I have a passion for fintech, I had already used the mobile POS (MPOS) machines that you attach to your phone in the US so I went around trying to sell the idea to banks and government.
You simply attach the small card-reader to your phone via the headphone port so you can swipe or you enter the card number into the app on the phone so it is ideal for vendors anywhere in the country and it is less bulky than a regular POS machine.
I demonstrated the device to FBC Bank and the deputy minister of finance Terrence Mukupe, and everyone was impressed with the idea but they never followed up with me.
In the US PayPal and other financial companies are coming up with variations of the MPOS machines.
The most popular one is stripe and it accepts all cards, including international credit cards. Soon after I tried to pitch my device, Steward Bank came up with their Kwenga, which is a clumsy version of the MPOS devices meant to work only within their network.
The problem with Ecocash is that their fees are insanely high and there is no transparency with their accounting for individual customers. I often go and get a monthly statement printed out but it means I stand in line for a couple of hours in the Econet store in order to get a printout.
The worst part is their debit card linked to Ecocash. Even their own staff told me not to use it because payments are often declined while your account is debited. I avoided registering for Ecocash for a long time because it was used by a certain class and I preferred paying with bank cards but I finally caved in out of desperation.
Meanwhile, banks are doing everything in their power to prevent withdrawals from customer accounts. My gardener also refused to get paid through Ecocash at first until I made it clear that it was the only option left for him to get his pay. Using Ecocash feels like the height of desperation, as a society.
I went to Maasdorp farmers market the other day and some of the older vendors are still resisting Ecocash but as a business person in a country that is now devoid of currency it seems foolhardy not to adopt every payment method possible.
Last year, I went to the dentist near Holiday Inn and, as I stopped to park, a group of men surrounded my car offering me different currencies to exchange. They were disappointed to find out that I was not there to exchange money.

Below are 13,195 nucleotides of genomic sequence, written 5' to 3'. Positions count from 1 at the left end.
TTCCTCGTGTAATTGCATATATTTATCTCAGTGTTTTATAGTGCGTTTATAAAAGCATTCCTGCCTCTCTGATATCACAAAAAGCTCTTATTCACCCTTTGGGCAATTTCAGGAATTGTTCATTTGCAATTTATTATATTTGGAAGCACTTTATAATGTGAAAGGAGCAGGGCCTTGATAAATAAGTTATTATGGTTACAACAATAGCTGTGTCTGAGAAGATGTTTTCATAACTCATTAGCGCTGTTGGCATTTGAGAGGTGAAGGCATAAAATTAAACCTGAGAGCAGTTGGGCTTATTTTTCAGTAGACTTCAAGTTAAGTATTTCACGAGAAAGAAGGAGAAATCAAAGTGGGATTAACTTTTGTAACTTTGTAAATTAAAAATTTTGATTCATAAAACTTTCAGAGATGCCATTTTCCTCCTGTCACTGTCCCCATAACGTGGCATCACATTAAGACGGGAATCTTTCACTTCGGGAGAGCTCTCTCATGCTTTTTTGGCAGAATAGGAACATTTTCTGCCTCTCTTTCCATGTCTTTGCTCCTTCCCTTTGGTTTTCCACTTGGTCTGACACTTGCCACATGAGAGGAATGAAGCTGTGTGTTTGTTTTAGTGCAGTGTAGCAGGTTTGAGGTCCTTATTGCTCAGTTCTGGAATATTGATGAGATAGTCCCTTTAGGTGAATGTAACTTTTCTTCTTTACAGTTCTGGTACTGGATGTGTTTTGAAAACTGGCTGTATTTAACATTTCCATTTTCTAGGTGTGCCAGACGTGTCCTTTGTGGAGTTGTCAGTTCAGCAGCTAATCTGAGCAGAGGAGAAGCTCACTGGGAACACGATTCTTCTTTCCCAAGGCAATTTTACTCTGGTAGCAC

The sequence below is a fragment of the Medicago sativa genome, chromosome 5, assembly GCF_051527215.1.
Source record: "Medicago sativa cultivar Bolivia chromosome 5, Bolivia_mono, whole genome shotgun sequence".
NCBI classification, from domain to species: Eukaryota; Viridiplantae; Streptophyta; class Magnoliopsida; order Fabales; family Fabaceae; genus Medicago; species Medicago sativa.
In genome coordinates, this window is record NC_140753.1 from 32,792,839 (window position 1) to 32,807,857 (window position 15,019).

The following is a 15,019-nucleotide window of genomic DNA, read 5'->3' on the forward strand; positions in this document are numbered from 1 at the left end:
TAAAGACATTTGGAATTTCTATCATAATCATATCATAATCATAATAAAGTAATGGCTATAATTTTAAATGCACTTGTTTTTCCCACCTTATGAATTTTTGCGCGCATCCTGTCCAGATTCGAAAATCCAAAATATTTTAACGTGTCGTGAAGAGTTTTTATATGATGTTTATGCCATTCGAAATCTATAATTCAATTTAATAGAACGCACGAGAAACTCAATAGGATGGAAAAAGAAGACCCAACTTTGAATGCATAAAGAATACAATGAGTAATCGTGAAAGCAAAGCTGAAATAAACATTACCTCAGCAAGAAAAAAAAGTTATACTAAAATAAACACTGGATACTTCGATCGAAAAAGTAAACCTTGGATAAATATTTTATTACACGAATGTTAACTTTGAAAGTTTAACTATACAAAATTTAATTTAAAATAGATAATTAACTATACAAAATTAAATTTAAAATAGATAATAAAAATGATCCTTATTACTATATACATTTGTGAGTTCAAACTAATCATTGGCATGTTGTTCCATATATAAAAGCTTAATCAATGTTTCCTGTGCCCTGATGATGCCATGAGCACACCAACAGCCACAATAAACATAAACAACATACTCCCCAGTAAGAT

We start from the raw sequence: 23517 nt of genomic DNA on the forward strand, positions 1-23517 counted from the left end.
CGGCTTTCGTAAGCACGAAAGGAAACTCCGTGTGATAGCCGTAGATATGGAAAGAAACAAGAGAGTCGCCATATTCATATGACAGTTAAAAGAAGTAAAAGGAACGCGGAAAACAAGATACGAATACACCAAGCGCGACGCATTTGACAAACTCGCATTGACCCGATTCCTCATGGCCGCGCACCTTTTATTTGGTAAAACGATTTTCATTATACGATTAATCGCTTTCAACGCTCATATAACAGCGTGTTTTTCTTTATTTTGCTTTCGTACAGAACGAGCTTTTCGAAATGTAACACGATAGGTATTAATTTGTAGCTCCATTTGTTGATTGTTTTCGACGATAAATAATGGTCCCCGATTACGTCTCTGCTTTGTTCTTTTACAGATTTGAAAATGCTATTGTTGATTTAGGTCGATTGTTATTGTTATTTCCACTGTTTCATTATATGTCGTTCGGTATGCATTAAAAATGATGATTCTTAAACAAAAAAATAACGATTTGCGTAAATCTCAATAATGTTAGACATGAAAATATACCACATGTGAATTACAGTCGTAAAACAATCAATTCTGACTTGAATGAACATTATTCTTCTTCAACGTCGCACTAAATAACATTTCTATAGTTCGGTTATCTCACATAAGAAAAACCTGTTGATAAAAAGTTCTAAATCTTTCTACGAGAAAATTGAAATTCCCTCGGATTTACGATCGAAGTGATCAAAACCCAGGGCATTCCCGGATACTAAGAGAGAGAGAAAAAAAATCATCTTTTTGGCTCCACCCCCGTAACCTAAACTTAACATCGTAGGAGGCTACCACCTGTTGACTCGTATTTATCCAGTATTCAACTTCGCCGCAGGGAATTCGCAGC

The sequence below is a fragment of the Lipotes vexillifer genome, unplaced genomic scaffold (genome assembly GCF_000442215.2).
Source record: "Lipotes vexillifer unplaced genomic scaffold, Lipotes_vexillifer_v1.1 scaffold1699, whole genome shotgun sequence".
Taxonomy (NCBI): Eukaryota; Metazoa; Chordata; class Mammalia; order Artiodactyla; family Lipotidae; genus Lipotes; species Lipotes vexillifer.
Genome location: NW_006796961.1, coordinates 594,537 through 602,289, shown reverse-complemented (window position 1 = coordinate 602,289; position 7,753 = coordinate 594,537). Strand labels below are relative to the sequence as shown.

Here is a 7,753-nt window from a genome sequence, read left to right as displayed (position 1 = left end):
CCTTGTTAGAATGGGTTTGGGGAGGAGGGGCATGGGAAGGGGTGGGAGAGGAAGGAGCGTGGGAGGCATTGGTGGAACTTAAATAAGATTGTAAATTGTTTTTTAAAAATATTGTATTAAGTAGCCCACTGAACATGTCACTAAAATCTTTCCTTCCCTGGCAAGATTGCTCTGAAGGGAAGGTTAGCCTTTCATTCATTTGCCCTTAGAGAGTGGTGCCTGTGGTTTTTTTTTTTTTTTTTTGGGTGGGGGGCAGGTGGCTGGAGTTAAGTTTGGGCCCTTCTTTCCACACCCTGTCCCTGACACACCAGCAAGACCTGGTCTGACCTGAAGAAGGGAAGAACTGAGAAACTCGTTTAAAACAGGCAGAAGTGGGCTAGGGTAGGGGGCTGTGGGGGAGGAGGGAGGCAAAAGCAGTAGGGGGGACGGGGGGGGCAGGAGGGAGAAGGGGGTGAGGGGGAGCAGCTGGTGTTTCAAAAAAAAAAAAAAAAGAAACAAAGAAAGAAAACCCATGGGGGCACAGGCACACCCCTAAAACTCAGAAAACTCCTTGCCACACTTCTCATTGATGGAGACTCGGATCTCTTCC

The money changers started out at Roadport but now they are all over the Avenues.
There is no cash shortage with these vendors. Nehanda Radio recently had an in-depth article on the activities of the money changers in Harare.
Before the new dispensation, money changing was outlawed and that was the only time that people rioted in town as the police clashed with money vendors. As of today, 1 US dollar is equal to $1,30 bond notes in cash and $1,60 by bank transfer.
One time I was parking at a hotel in town and a money changer came up to me asking to buy my car. Clearly the business pays well if he was offering to buy it cash.
The thing that confuses me is that there are calls for a Zimbabwean dollar but are not bond notes Zimbabwean dollars since they are our national currency?
Maybe the fact that there are no bond notes to be found means that we have to come up with a new currency that is actually present. I have visited several countries under the Rand Monetary Union and it works very well.
I went to the well-attended Africa Day food fair at Shamwari Plaza in Belgravia and I remember seeing a pathetic $6 in their cash box, out of the dozens of people who were there that day. Having money in your wallet instills confidence in people. You are less inclined to spend with an empty wallet and retail spending stimulates the economy. I got into an argument with someone who said to me that the only thing this government needs is to win the elections then money will pour back into the economy but I do not see how having exactly the same people managing our finances is going to change anything.
Zimbabwe has 14 million people so surely we can find other hands to manage our finances.
Peters is a business and investment consultant. She can be contacted on Twitter @debbienpeters.